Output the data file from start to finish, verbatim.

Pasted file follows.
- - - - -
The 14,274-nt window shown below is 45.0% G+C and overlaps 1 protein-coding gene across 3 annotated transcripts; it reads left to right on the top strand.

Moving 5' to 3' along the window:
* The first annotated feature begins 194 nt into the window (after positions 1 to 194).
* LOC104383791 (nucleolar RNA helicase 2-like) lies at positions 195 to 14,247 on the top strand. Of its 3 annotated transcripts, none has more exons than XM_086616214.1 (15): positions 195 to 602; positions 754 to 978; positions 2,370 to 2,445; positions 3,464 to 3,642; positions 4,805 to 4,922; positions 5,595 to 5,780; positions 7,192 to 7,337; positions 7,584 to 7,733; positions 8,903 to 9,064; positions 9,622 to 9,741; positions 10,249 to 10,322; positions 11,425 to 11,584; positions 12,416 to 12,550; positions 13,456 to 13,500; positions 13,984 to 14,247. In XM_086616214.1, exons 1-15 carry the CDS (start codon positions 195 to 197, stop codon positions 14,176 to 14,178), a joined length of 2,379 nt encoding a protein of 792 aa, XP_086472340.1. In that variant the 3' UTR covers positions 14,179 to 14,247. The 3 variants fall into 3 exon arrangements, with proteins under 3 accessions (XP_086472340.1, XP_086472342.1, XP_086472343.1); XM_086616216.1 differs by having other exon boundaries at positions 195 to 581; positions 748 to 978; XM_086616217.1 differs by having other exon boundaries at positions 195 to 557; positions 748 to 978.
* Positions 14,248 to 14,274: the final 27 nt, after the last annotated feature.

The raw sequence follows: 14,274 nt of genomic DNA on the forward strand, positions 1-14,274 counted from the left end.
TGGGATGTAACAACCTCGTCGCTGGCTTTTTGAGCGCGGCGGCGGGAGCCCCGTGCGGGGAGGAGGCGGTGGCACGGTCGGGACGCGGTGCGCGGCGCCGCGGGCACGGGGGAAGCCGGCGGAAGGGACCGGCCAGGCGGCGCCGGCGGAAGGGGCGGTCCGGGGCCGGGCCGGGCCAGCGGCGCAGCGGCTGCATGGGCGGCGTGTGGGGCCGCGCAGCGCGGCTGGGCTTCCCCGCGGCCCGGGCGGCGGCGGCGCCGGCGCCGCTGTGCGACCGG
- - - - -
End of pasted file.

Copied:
The 14,274-nt window shown below is 45.0% G+C and overlaps 1 protein-coding gene across 3 annotated transcripts; it reads left to right on the top strand.

Moving 5' to 3' along the window:
* The first annotated feature begins 194 nt into the window (after positions 1 to 194).
* LOC104383791 (nucleolar RNA helicase 2-like) lies at positions 195 to 14,247 on the top strand. Of its 3 annotated transcripts, none has more exons than XM_086616214.1 (15): positions 195 to 602; positions 754 to 978; positions 2,370 to 2,445; positions 3,464 to 3,642; positions 4,805 to 4,922; positions 5,595 to 5,780; positions 7,192 to 7,337; positions 7,584 to 7,733; positions 8,903 to 9,064; positions 9,622 to 9,741; positions 10,249 to 10,322; positions 11,425 to 11,584; positions 12,416 to 12,550; positions 13,456 to 13,500; positions 13,984 to 14,247. In XM_086616214.1, exons 1-15 carry the CDS (start codon positions 195 to 197, stop codon positions 14,176 to 14,178), a joined length of 2,379 nt encoding a protein of 792 aa, XP_086472340.1. In that variant the 3' UTR covers positions 14,179 to 14,247. The 3 variants fall into 3 exon arrangements, with proteins under 3 accessions (XP_086472340.1, XP_086472342.1, XP_086472343.1); XM_086616216.1 differs by having other exon boundaries at positions 195 to 581; positions 748 to 978; XM_086616217.1 differs by having other exon boundaries at positions 195 to 557; positions 748 to 978.
* Positions 14,248 to 14,274: the final 27 nt, after the last annotated feature.

The raw sequence follows: 14,274 nt of genomic DNA on the forward strand, positions 1-14,274 counted from the left end.
TGGGATGTAACAACCTCGTCGCTGGCTTTTTGAGCGCGGCGGCGGGAGCCCCGTGCGGGGAGGAGGCGGTGGCACGGTCGGGACGCGGTGCGCGGCGCCGCGGGCACGGGGGAAGCCGGCGGAAGGGACCGGCCAGGCGGCGCCGGCGGAAGGGGCGGTCCGGGGCCGGGCCGGGCCAGCGGCGCAGCGGCTGCATGGGCGGCGTGTGGGGCCGCGCAGCGCGGCTGGGCTTCCCCGCGGCCCGGGCGGCGGCGGCGCCGGCGCCGCTGTGCGACCGG